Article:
Ag Water Conservation News



To save water, Maharashtra govt wants 50% sugarcane crop on drip irrigation in 2 years


Officials in Maharashtra hope to shift 50% of the state’s sugarcane crop to drip irrigation over the next two years by implementing an incentive program for farmers. The announcement comes on the heels of a report that found 70% of the state’s irrigation water was going to sugar crops.  Read More

Source: Hindustan Times     By: Surendra P Gangan

Climate change is shrinking the West’s water supply


The West’s water supply depends on interconnected sources: the frozen reservoir of snow atop mountain peaks, mighty rivers like the Colorado & groundwater reserves deep below the earth’s surface. But the snowpack is becoming less reliable, one of the region’s most important rivers is diminishing & in many places the groundwater level has dropped. Three recent studies illuminate the magnitude of these declines, the role climate change has played & the outlook for the future.  Read More

Source: High Country News     By: Emily Benson

Agpocalypse project highlights food-energy-water nexus


A University of Nebraska-Lincoln research team is trying to stimulate interest in the food-energy-water nexus by developing an educational video game called Apocalypse 2050.  Read More

Source: Nebraska Today     By: Haley Steinkuhler

Arizona farmers expand water conservation, crop options amid drought


About 350 people in Arizona’s farming & ranching industries attended a one-day 2017 Irrigated Agriculture Conference held this spring in Tucson where 33 speakers shared a smorgasbord of viewpoints, problems, & potential solutions to Arizona’s worsening drought-based water woes.  Read More

Source: Western Farm Press     By: Cary Blake

How Sustainability Helps Farm Businesses Grow


If you think sustainability is a term clever food companies use to sell products to shoppers at a higher mark-up, you need to do some homework. Sustainability is increasingly a driving force behind profitable farm businesses as they seek to serve consumers, food manufacturers & retailers demanding transparency around how producers treat their land, people & animals.  Read More

Source: AgWeb     By: Nate Birt

Techies & tractors: Silicon Valley’s next big thing is saving water


Silicon Valley, the nation’s most powerful tech hub, sits in the middle of California’s most productive farmland. To the east lies the Central Valley, growing crops like almonds & walnuts; to the north is Napa Valley, with its world-famous grapes; & to the south is the Central Coast, the “salad bowl of the world.” Despite their proximity, the agriculture & technology sectors haven’t had much interaction. Though both are powerful forces in the state — ag a long-time influencer, tech a newer one — the cultural divide between the two is vast. But bridging that gap could help solve one of agriculture’s most pernicious problems: water scarcity. Technologists are betting their solutions will ensure a steady stream of revenue for both industries in an increasingly dry world.  Read More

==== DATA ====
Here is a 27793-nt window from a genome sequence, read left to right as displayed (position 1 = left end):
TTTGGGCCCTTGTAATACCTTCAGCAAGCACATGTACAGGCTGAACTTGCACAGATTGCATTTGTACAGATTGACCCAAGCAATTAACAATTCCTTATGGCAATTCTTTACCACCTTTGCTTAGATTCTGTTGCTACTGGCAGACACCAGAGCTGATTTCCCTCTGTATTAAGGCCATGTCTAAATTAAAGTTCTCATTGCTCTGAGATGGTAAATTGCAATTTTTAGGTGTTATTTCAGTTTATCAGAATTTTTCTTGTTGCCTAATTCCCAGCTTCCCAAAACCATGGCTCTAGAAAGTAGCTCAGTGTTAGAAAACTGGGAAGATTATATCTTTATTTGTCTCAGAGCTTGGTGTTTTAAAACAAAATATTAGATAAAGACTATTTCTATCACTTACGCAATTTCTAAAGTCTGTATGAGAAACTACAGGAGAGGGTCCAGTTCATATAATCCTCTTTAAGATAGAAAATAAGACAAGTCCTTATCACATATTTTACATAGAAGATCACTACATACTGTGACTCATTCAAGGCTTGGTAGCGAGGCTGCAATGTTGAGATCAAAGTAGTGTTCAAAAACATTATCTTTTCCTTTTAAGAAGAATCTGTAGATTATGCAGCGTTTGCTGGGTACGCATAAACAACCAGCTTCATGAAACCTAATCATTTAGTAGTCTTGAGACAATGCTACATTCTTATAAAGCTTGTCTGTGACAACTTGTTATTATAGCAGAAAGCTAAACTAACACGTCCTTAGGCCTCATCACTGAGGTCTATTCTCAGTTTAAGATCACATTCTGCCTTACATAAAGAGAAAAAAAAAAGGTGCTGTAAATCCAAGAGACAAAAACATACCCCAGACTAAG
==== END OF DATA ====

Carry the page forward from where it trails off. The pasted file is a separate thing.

Source: Grist     By: Emma Foehringer Merchant

The wine industry’s battle with climate change


In a warming West, areas where wine grapes are growing at the limit of their cold tolerance may see a respite from frigid, plant-damaging winters. But other changes, including droughts, erratic swings in temperature, & earlier ripening may make viticulture more difficult even in cooler locations like Western Colorado. Warmer areas, meanwhile, including parts of California, may become too hot for the high-quality wine grapes that thrived there in the past. Thanks to the resilient nature of grapevines & the growing demand for regional wine, experts don’t expect vineyards to disappear from the West. However, which varieties are grown where, & at what cost, will likely continue to shift in the coming decades.  Read More

Source: High Country News     By: Emily Benson


Climate-Smart Agriculture – From Tanzania to Vietnam


As part of efforts to move towards “climate-smart” agriculture, several countries have shared In a meeting in Rome new experiences on how to produce food in ways that help farmers cope with the impacts of climate change & to reduce greenhouse gas emissions in agriculture. The exchange took place at a special April 26th side-event during a session of the UN Food & Agriculture Organization– FAO’s executive Council. While countries are embarking on the implementation of the Nationally Determined Contributions –the actions nations are taking under the Paris Agreement– the event provided an opportunity to learn from countries that have championed climate-smart agriculture in different regions.  Read More

Source: Inter Press Service     By: IPS World Desk


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